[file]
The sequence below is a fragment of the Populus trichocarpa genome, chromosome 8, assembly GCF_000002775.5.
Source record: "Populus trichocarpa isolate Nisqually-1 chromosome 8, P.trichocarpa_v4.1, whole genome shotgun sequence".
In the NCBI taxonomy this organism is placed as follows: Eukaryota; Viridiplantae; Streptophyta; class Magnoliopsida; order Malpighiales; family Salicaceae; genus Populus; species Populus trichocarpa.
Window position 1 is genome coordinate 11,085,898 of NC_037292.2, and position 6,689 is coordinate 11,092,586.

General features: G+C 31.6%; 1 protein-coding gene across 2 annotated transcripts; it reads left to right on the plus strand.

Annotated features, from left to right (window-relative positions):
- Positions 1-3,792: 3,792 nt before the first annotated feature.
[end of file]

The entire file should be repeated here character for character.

The sequence below is a fragment of the Populus trichocarpa genome, chromosome 8, assembly GCF_000002775.5.
Source record: "Populus trichocarpa isolate Nisqually-1 chromosome 8, P.trichocarpa_v4.1, whole genome shotgun sequence".
In the NCBI taxonomy this organism is placed as follows: Eukaryota; Viridiplantae; Streptophyta; class Magnoliopsida; order Malpighiales; family Salicaceae; genus Populus; species Populus trichocarpa.
Window position 1 is genome coordinate 11,085,898 of NC_037292.2, and position 6,689 is coordinate 11,092,586.

General features: G+C 31.6%; 1 protein-coding gene across 2 annotated transcripts; it reads left to right on the plus strand.

Annotated features, from left to right (window-relative positions):
- Positions 1-3,792: 3,792 nt before the first annotated feature.